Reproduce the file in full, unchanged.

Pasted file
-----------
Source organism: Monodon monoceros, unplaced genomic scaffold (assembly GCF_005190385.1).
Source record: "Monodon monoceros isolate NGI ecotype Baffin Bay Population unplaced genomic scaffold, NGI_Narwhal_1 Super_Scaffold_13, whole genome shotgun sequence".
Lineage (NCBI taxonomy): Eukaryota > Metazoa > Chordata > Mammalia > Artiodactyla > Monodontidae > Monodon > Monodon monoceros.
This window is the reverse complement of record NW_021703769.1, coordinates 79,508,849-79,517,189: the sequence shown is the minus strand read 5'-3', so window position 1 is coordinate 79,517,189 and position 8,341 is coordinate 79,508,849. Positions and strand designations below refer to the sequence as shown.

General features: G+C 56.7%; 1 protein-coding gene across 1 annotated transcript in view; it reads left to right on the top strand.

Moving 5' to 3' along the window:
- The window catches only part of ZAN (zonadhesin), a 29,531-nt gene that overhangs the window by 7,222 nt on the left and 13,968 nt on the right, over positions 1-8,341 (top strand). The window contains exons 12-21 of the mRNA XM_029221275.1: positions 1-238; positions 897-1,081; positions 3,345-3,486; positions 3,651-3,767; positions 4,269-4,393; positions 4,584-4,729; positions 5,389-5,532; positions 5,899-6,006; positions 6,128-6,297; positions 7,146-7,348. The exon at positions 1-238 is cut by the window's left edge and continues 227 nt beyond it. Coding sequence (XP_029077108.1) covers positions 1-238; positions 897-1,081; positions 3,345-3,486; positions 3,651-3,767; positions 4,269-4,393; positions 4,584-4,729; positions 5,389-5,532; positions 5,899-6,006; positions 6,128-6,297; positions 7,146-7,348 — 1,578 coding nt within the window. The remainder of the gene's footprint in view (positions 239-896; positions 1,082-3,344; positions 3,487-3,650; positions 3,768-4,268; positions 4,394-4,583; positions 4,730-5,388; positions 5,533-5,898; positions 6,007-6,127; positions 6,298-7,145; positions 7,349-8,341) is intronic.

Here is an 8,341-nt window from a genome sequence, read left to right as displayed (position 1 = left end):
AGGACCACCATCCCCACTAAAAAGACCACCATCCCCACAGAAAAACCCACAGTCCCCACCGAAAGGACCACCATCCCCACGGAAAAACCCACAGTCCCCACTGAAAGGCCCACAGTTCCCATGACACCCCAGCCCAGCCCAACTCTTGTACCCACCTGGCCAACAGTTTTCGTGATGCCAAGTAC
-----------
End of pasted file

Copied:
Source organism: Monodon monoceros, unplaced genomic scaffold (assembly GCF_005190385.1).
Source record: "Monodon monoceros isolate NGI ecotype Baffin Bay Population unplaced genomic scaffold, NGI_Narwhal_1 Super_Scaffold_13, whole genome shotgun sequence".
Lineage (NCBI taxonomy): Eukaryota > Metazoa > Chordata > Mammalia > Artiodactyla > Monodontidae > Monodon > Monodon monoceros.
This window is the reverse complement of record NW_021703769.1, coordinates 79,508,849-79,517,189: the sequence shown is the minus strand read 5'-3', so window position 1 is coordinate 79,517,189 and position 8,341 is coordinate 79,508,849. Positions and strand designations below refer to the sequence as shown.

General features: G+C 56.7%; 1 protein-coding gene across 1 annotated transcript in view; it reads left to right on the top strand.

Moving 5' to 3' along the window:
- The window catches only part of ZAN (zonadhesin), a 29,531-nt gene that overhangs the window by 7,222 nt on the left and 13,968 nt on the right, over positions 1-8,341 (top strand). The window contains exons 12-21 of the mRNA XM_029221275.1: positions 1-238; positions 897-1,081; positions 3,345-3,486; positions 3,651-3,767; positions 4,269-4,393; positions 4,584-4,729; positions 5,389-5,532; positions 5,899-6,006; positions 6,128-6,297; positions 7,146-7,348. The exon at positions 1-238 is cut by the window's left edge and continues 227 nt beyond it. Coding sequence (XP_029077108.1) covers positions 1-238; positions 897-1,081; positions 3,345-3,486; positions 3,651-3,767; positions 4,269-4,393; positions 4,584-4,729; positions 5,389-5,532; positions 5,899-6,006; positions 6,128-6,297; positions 7,146-7,348 — 1,578 coding nt within the window. The remainder of the gene's footprint in view (positions 239-896; positions 1,082-3,344; positions 3,487-3,650; positions 3,768-4,268; positions 4,394-4,583; positions 4,730-5,388; positions 5,533-5,898; positions 6,007-6,127; positions 6,298-7,145; positions 7,349-8,341) is intronic.

Here is an 8,341-nt window from a genome sequence, read left to right as displayed (position 1 = left end):
AGGACCACCATCCCCACTAAAAAGACCACCATCCCCACAGAAAAACCCACAGTCCCCACCGAAAGGACCACCATCCCCACGGAAAAACCCACAGTCCCCACTGAAAGGCCCACAGTTCCCATGACACCCCAGCCCAGCCCAACTCTTGTACCCACCTGGCCAACAGTTTTCGTGATGCCAAGTAC